Monday, 24 August 2015

The political economy of ‘lap dancing’: contested careers and women’s work in the stripping industry

an article by Kate Hardy and Teela Sanders (University of Leeds, UK) published in Work Employment & Society Volume 29 Number 1 (February 2015)


The visibility of striptease (‘lap dancing’) as a workplace and site of consumption has grown significantly over the past 15 years in the UK.

This article draws on the first large scale study of stripping work in the UK, exploring original empirical data to examine why women continue to seek work in an industry that is profoundly precarious and often highly exploitative. It suggests that rather than either a ‘career’ or a ‘dead end’ job, many women use lap dancing strategically to create alternative futures of work, employment and education.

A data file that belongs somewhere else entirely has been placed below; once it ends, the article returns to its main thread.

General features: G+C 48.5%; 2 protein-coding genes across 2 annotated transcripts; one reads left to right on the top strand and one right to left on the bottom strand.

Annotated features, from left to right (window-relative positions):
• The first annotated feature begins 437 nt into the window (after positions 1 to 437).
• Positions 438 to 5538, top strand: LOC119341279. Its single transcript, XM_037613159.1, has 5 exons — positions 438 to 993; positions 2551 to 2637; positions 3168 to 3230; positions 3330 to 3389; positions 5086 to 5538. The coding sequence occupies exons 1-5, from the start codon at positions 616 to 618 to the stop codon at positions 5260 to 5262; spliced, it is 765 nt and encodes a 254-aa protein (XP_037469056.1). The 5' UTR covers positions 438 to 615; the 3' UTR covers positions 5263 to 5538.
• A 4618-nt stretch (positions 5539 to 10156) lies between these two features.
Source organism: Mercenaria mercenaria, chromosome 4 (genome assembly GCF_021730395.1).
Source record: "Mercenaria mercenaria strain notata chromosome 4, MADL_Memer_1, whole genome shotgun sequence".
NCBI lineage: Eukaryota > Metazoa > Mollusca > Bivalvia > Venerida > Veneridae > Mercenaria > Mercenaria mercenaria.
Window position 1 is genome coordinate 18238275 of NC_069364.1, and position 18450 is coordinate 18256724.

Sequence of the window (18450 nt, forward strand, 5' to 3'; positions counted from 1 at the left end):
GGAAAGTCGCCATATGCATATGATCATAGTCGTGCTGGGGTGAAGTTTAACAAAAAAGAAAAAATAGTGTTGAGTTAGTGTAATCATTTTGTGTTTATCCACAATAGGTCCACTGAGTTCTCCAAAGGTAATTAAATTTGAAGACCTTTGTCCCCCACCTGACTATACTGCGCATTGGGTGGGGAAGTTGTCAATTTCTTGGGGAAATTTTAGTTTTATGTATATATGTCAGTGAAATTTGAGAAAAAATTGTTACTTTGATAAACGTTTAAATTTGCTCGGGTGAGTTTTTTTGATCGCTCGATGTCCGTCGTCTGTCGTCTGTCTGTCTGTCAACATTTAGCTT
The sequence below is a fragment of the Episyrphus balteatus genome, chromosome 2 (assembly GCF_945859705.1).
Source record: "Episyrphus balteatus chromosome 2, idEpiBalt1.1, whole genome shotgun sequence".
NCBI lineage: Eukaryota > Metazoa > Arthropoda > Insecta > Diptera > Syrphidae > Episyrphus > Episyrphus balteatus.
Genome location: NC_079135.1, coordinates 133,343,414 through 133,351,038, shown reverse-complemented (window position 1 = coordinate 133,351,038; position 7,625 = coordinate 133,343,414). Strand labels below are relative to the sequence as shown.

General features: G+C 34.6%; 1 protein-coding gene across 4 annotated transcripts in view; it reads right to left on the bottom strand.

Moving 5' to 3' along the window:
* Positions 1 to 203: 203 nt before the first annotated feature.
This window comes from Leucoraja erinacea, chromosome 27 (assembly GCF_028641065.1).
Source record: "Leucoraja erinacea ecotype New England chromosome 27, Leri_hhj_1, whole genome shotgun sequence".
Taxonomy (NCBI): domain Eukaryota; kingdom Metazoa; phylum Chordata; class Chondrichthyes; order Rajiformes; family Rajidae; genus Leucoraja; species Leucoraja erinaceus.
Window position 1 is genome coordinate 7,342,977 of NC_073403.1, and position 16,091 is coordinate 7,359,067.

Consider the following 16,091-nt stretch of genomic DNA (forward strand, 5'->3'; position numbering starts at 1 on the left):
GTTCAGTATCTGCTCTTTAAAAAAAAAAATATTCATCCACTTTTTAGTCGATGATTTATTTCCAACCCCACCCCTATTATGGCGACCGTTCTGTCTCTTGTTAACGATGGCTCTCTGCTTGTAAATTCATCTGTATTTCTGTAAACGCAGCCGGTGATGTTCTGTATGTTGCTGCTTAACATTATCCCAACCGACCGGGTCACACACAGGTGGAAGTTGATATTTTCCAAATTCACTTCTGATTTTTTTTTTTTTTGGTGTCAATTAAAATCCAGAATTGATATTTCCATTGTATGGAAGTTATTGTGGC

It is argued that precarious forms of employment such as lap dancing can be instrumentalised through agentic strategies by some workers, in order to achieve longer term security and to develop opportunities outside the sex industry.

As such, it is averred that engagement in the industry should instead be understood in a wider political economy of work and employment and the social wage.

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